Mehta v. Smurfit-Stone Container Corp., C.A. No. 6891-VCL (Del. Ch. Oct. 20, 2014).  This case is noteworthy for its description of the measure of damages that are potentially available for a stockholder who is wrongfully denied shares.

Background: This decision involves stockholders who initially made a demand for statutory appraisal rights in connection with a merger. The merger that is part of the background of this case, followed a plan of reorganization approved by the Bankruptcy Court in connection with a prior Chapter 11 bankruptcy proceeding of the company. The confirmation order of the Bankruptcy Court discharged and released all claims against the company and its directors relating to the bankruptcy. Shortly after the bankruptcy, the company merged. Pursuant to the merger, each share of the company’s common stock was converted into the right to receive a combination of cash, as well as a number of shares in the new company. See previous court decision in 2011 by the Delaware Court of Chancery involving this company and merger related litigation, highlighted on the pages.

The stockholders in this case made a timely demand for appraisal through their broker, and therefore did not receive the merger consideration. However, they did not complete the prerequisites for perfecting their statutory appraisal rights because they never filed a formal petition for appraisal. No other stockholder filed an appraisal either. The 120-day time period during which at least one stockholder must file an appraisal petition for an appraisal proceeding to move forward, came and went on September 24, 2011. Thereafter, the stockholders in this case withdrew the initial demand for an appraisal. After withdrawing their appraisal demand, they consistently argued and requested their right to receive the merger consideration.

The company refused to provide the merger consideration unless the stockholders agreed to broader settlement terms and other demands that the stockholders did not consent to, and therefore the company never provided the merger consideration to the stockholders in this case.

As a result the stockholders initiated this case alleging claims for breach of fiduciary duty. After a somewhat unexplained procedural delay, a motion to dismiss under Rule 12(b)(6) was briefed and oral argument was heard on September 15, 2014.

The court reviewed the relevant standard under a motion to dismiss and found that some claims were barred by the bankruptcy confirmation order which released bankruptcy related claims.

Highlights: Although the court found that there was no applicable fraud exception to the continuous ownership requirement for a derivative claim, the court found that there was a claim against the company due to the failure of the company to provide merger consideration to the stockholders in this case because after the effective date of the merger passed, and no stockholder filed a petition for appraisal by that deadline, the right to appraisal lapsed for all stockholders who had previously demanded appraisals. That triggered an obligation on the part of the surviving corporation to pay the merger consideration. Because that merger consideration was never paid, a stockholder has a claim to recover it. See Section 262(d)(1) of the Delaware General Corporation Law. See Section 262(e) regarding the deadlines within which a stockholder can withdraw an appraisal demand without the consent of the corporation. Compare also the deadline after which time the consent of the corporation is needed.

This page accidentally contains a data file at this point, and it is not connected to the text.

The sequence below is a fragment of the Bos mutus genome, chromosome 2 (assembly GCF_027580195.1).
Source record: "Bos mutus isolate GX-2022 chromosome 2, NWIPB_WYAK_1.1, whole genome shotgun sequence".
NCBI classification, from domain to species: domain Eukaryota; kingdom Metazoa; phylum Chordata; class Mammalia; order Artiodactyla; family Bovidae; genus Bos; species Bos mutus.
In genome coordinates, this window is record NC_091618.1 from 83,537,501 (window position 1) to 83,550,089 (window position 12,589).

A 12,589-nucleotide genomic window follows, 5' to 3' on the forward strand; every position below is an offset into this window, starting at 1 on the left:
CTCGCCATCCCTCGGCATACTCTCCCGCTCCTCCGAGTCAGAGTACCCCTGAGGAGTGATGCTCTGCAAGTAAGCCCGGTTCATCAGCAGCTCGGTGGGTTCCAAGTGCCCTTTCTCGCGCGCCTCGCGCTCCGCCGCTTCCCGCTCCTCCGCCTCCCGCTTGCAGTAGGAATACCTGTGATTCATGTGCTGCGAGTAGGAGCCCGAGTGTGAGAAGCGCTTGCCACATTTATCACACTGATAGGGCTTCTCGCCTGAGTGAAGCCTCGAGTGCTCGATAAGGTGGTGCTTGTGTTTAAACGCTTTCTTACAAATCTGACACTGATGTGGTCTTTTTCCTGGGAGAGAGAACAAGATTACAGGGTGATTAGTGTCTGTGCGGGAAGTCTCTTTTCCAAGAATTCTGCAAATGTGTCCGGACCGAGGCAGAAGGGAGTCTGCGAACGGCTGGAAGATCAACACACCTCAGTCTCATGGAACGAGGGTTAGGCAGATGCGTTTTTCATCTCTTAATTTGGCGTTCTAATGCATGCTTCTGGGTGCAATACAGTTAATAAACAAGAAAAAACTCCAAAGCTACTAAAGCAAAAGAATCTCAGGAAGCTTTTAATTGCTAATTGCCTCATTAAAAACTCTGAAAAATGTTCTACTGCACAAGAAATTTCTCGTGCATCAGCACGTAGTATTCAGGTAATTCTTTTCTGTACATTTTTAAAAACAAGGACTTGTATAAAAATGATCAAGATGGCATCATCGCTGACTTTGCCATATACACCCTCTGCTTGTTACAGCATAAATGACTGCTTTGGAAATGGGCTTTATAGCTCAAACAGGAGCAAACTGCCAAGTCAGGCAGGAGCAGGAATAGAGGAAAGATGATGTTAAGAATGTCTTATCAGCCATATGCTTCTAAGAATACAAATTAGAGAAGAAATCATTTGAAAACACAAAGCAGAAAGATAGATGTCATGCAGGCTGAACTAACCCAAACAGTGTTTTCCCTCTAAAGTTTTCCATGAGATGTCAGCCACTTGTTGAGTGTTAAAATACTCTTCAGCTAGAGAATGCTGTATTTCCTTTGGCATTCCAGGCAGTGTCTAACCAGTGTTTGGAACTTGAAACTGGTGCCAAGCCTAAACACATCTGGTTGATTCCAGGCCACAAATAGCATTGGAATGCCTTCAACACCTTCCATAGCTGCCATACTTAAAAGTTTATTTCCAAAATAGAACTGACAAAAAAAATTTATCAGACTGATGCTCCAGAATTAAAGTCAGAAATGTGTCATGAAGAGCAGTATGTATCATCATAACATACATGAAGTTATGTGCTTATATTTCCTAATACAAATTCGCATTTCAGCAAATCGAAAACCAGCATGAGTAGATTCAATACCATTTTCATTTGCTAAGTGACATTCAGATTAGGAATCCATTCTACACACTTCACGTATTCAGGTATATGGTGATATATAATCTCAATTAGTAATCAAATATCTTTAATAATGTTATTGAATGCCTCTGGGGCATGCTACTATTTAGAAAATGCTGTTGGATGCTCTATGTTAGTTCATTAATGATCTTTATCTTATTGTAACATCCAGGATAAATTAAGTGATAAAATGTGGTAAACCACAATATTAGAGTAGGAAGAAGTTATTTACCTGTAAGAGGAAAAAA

The claim against the corporation by the stockholders in this case could be framed as either a breach of contract or one for unjust enrichment.

Scope of the Remedy and Measure of Damages: The court explained that on a breach of contract claim, a plaintiff can only recover consequential damages if the damages were foreseeable at the time of the contract. Consequential damages are defined as those that do not flow directly or immediately from the breach. The court reasoned that those types of damages were not available in this case because that part of the relief requested was not reasonably foreseeable.page2image26208page2image26368 

The court described the remedy for the failure to provide the stock portion of the merger consideration as “more difficult and will require input from the parties if this case reaches the remedial stage.”

The court further explained that:

One method would be to convert the stock component into a cash value based on the trading price of the shares on the date when payment was due and bring that amount forward with interest. Another method would be to award the value of the shares at the time of judgment, including intervening splits and dividends. Both of these approaches, however, select arbitrary points for valuing the shares. A third possibility would be to recognize that if the [stockholders] had received the stock component when it was due, they [the stockholders] would have had the ability to sell at a time of [their] own choosing during the period after September 25, 2011 [the date the stock should have been issued], until the date of judgment. In other situations where a party has a right to sell and the defendant has foreclosed the plaintiff from exercising that right, the law awards the plaintiff the highest intermediate value of the shares. See Duncan v. TheraTx, 775 A.2d 1019, 1023 (Del. 2001); Paradee v. Paradee, 2011 WL 3959604, at *13 (Del. Ch. 2010); Am. Gen. Corp. v. Continental Airlines Corp., 622 A.2d 1, 10 (Del. Ch. 1992).

Slip Op. at 14-15.

In sum, the court allowed the claim for nonpayment of merger consideration to proceed and noted that other remedial issues regarding any damages due would be confronted at a later time in the case.